The original Norton Commando first saw the light of day all the way back in 1967. Production spanned ten years, and the Commando was crowned “Machine of the Year” by the U.K.-based Motor Cycle News for five consecutive years, starting with its sophomore year in ’68 and running through ’72. Since then, the Commando has seen a number of attempted revivals, with several entities trying to capture some of the success of the original, with varying degrees of success.

Norton Motorcycles re-introduces us to the Commando with the 961 MK II family that brings classic, British style and modern engineering together in what may be the best attempt to date. Let’s find out, shall we?

Continue reading for my review of the Norton Commando 961 SF MKII, Commando 961 Sport MKII, and Commando 961 Cafe Racer MKII.

  • 2015 - 2016 Norton Commando 961 MK II SF / Cafe Racer / Sport
  • Year:
    2015- 2016
  • Make:
  • Model:
  • Engine:
  • Displacement:
    961 cc
  • Price:
  • Price:


2015 - 2016 Norton Commando 961 MK II SF / Cafe Racer / Sport
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(Commando 961 SF MKII)

There are a total of three bikes in the new Commando family; the Sport, SF and Cafe’ Racer, though to be perfectly honest, they all three look like a cafe’ to mine eyes. The differences between the three are mainly performance- and materials-oriented, and do not appreciably change the overall panache. A tiny flyscreen over the headlamp on the SF and Cafe’ models set them apart from the more sparsely appointed Sport that was based most closely on the original Commando.

Though the SF comes with carbon-fiber fenders, chain guard and license plate mount, the parts are shaped just like their counterparts and follow the same shape and design. In short; the carbon fiber bits don’t exactly leap out at you. The Sport and SF handlebars carry a bit of pullback to them that allows for a somewhat upright riding position, but the drag bars on the Cafe’ pull the rider into an aggressive, forward-leaning position, and all come with jockey-mount foot controls.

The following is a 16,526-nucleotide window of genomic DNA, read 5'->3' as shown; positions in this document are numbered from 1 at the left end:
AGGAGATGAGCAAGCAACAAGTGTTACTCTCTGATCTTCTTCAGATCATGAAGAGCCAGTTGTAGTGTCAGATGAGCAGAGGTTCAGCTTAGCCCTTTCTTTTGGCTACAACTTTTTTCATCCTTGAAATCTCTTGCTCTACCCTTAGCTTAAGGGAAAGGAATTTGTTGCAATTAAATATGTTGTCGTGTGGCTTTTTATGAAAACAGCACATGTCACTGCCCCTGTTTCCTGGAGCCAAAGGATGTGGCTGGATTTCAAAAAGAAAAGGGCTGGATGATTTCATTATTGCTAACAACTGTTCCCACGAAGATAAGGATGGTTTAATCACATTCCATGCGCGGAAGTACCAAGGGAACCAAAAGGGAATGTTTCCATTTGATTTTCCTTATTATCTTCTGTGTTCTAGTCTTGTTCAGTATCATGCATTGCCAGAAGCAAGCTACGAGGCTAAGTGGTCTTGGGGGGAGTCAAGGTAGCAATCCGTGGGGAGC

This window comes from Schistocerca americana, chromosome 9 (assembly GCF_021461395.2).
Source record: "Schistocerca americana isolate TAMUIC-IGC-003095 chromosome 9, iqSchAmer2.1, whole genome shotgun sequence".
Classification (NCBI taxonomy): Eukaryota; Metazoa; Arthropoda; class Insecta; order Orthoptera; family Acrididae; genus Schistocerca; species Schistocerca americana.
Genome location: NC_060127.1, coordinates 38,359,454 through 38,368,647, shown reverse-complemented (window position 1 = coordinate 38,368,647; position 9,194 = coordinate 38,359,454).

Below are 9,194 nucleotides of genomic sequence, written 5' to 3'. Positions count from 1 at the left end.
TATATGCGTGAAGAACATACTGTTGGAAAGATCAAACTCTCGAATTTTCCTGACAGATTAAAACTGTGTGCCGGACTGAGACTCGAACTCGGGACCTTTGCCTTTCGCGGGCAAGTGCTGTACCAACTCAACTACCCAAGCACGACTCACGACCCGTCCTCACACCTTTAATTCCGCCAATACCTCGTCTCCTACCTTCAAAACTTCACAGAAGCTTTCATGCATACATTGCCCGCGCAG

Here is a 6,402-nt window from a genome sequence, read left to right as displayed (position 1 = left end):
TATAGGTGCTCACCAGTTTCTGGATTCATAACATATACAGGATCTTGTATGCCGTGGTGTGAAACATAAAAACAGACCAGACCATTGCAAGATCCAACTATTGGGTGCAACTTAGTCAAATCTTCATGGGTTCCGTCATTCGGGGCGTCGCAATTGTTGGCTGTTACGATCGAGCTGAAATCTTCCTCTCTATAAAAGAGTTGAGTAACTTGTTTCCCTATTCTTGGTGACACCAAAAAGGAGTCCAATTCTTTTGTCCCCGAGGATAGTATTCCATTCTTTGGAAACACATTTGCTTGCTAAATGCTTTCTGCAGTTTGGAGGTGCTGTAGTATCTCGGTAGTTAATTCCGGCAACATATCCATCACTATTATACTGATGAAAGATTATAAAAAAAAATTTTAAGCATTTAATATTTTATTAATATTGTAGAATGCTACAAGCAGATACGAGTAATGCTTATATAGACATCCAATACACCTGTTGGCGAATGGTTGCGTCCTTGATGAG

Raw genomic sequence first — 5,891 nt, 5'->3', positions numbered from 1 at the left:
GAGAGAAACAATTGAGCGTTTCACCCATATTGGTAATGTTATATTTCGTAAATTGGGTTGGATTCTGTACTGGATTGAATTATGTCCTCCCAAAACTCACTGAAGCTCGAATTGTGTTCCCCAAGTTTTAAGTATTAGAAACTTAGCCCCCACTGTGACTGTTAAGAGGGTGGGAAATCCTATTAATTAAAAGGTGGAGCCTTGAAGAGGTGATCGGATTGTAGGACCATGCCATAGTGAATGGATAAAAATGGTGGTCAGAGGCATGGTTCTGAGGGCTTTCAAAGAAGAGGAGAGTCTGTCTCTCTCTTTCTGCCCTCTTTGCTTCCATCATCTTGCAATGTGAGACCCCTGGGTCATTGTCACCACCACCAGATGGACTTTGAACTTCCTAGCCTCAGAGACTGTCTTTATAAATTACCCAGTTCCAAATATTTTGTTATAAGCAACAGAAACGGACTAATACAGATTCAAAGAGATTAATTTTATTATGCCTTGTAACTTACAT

From there the upper lines flow across the deeply-indented, and classically British, fuel tank before a precipitous drop to the saddle. All three Commando siblings come with the option of running a solo seat complete with a cafe’-tastic rear spoiler/fender, or in a two-up configuration that comes with a hard cover for those times when you’re riding alone and want that race-track look, or just want to avoid being asked for a ride.


2015 - 2016 Norton Commando 961 MK II SF / Cafe Racer / Sport
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(Commando 961 Sport MKII

A traditional, double-cradle / double-downtube frame supports the engine and mounts a tiny oil cooler just south of the steering head where it has a minimal impact on aesthetics. Air-cooling precludes the need for a radiator, and so the front of the frame is wide open with an unimpeded view of the engine. This frame is used across the range, and comes with the same layout regardless of model. The steering head angle gives us a 24.5-degree rake with 3.9 inches of trail, and those figures along with the compact, 55.9-inch wheelbase make these bikes very agile indeed.

Suspension varies a bit across the range, and all components front and rear are from Öhlins. They all three ride on 43 mm front forks complete with adjustable preload as well as compression/rebound damping, but while the base-model Sport comes with RWU (right-way-up) forks, the SF and Cafe’ come with stiffer, USD (up-side-down) forks.

Dual, Öhlins piggyback shocks spring the dual-sided steel swingarm, and all models come with the usual preload adjustment, plus rebound and compression damping and an unusual, ride-height adjuster. Suspension travel is 4.53 inches at the front axle, and 3.94 inches at the rear, which is about right for a ride with a sporty bent. Laced, symmetrical, 17-inch, polished-aluminum rims complete the rolling chassis in style on the Sport and Cafe’, ’cause nothing says “retro” like wire spokes. The SF gets black rims and they all mount 120/70 front, and 180/55 rear tires.

Norton tapped Brembo to meet the Commando’s braking needs. All three bikes run a 220 mm rear disc with a twin-pot caliper on binding duties. The Sport runs dual, 320 mm discs up front with a pair of four-pot, axially-mounted, opposed-piston calipers. In keeping with their sportier purpose in life, the SF and Cafe’ run the same big discs, but mount Brembo’s radial-mount, Monobloc calipers for even greater stopping power and resistance to deformation under heavy braking loads.